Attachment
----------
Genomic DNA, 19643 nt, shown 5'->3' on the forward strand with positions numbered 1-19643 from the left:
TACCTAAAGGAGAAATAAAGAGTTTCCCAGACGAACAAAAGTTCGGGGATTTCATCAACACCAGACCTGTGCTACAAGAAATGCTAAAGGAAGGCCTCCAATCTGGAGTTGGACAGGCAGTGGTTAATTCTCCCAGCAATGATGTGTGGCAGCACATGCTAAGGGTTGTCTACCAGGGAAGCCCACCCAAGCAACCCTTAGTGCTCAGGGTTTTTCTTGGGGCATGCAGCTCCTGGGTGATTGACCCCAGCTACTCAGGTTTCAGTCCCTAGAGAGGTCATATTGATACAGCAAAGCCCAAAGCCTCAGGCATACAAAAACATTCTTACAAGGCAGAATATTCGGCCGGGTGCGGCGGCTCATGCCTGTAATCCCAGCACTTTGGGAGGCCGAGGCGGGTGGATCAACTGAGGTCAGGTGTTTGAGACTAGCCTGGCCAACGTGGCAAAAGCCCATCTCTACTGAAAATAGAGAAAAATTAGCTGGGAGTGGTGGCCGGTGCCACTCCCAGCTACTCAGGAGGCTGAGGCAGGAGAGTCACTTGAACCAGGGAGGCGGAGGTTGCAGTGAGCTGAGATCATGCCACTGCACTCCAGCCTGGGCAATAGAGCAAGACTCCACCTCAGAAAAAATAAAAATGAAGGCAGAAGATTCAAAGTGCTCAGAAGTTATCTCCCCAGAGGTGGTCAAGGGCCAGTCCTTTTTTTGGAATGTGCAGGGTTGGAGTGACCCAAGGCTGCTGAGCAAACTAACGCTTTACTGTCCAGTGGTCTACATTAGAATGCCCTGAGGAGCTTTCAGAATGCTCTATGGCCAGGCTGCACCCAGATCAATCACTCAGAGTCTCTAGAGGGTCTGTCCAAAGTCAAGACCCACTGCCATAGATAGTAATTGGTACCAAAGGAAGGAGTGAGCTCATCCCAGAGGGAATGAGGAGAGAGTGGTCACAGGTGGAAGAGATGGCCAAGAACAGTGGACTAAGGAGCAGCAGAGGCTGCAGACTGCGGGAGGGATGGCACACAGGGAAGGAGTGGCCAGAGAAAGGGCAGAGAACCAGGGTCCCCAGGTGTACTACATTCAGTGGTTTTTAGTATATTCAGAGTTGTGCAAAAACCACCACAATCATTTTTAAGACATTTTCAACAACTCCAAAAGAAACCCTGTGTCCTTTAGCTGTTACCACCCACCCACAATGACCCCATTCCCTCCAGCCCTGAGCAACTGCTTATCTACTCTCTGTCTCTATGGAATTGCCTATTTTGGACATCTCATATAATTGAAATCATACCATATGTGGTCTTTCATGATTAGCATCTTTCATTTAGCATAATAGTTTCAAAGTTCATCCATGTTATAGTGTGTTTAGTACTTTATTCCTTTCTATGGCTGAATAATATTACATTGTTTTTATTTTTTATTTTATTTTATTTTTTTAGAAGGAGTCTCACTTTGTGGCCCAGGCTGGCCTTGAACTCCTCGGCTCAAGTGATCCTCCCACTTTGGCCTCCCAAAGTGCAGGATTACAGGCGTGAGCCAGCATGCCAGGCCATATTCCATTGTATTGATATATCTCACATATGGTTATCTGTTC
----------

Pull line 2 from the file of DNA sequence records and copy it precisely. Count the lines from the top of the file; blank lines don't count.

TACCTAAAGGAGAAATAAAGAGTTTCCCAGACGAACAAAAGTTCGGGGATTTCATCAACACCAGACCTGTGCTACAAGAAATGCTAAAGGAAGGCCTCCAATCTGGAGTTGGACAGGCAGTGGTTAATTCTCCCAGCAATGATGTGTGGCAGCACATGCTAAGGGTTGTCTACCAGGGAAGCCCACCCAAGCAACCCTTAGTGCTCAGGGTTTTTCTTGGGGCATGCAGCTCCTGGGTGATTGACCCCAGCTACTCAGGTTTCAGTCCCTAGAGAGGTCATATTGATACAGCAAAGCCCAAAGCCTCAGGCATACAAAAACATTCTTACAAGGCAGAATATTCGGCCGGGTGCGGCGGCTCATGCCTGTAATCCCAGCACTTTGGGAGGCCGAGGCGGGTGGATCAACTGAGGTCAGGTGTTTGAGACTAGCCTGGCCAACGTGGCAAAAGCCCATCTCTACTGAAAATAGAGAAAAATTAGCTGGGAGTGGTGGCCGGTGCCACTCCCAGCTACTCAGGAGGCTGAGGCAGGAGAGTCACTTGAACCAGGGAGGCGGAGGTTGCAGTGAGCTGAGATCATGCCACTGCACTCCAGCCTGGGCAATAGAGCAAGACTCCACCTCAGAAAAAATAAAAATGAAGGCAGAAGATTCAAAGTGCTCAGAAGTTATCTCCCCAGAGGTGGTCAAGGGCCAGTCCTTTTTTTGGAATGTGCAGGGTTGGAGTGACCCAAGGCTGCTGAGCAAACTAACGCTTTACTGTCCAGTGGTCTACATTAGAATGCCCTGAGGAGCTTTCAGAATGCTCTATGGCCAGGCTGCACCCAGATCAATCACTCAGAGTCTCTAGAGGGTCTGTCCAAAGTCAAGACCCACTGCCATAGATAGTAATTGGTACCAAAGGAAGGAGTGAGCTCATCCCAGAGGGAATGAGGAGAGAGTGGTCACAGGTGGAAGAGATGGCCAAGAACAGTGGACTAAGGAGCAGCAGAGGCTGCAGACTGCGGGAGGGATGGCACACAGGGAAGGAGTGGCCAGAGAAAGGGCAGAGAACCAGGGTCCCCAGGTGTACTACATTCAGTGGTTTTTAGTATATTCAGAGTTGTGCAAAAACCACCACAATCATTTTTAAGACATTTTCAACAACTCCAAAAGAAACCCTGTGTCCTTTAGCTGTTACCACCCACCCACAATGACCCCATTCCCTCCAGCCCTGAGCAACTGCTTATCTACTCTCTGTCTCTATGGAATTGCCTATTTTGGACATCTCATATAATTGAAATCATACCATATGTGGTCTTTCATGATTAGCATCTTTCATTTAGCATAATAGTTTCAAAGTTCATCCATGTTATAGTGTGTTTAGTACTTTATTCCTTTCTATGGCTGAATAATATTACATTGTTTTTATTTTTTATTTTATTTTATTTTTTTAGAAGGAGTCTCACTTTGTGGCCCAGGCTGGCCTTGAACTCCTCGGCTCAAGTGATCCTCCCACTTTGGCCTCCCAAAGTGCAGGATTACAGGCGTGAGCCAGCATGCCAGGCCATATTCCATTGTATTGATATATCTCACATATGGTTATCTGTTC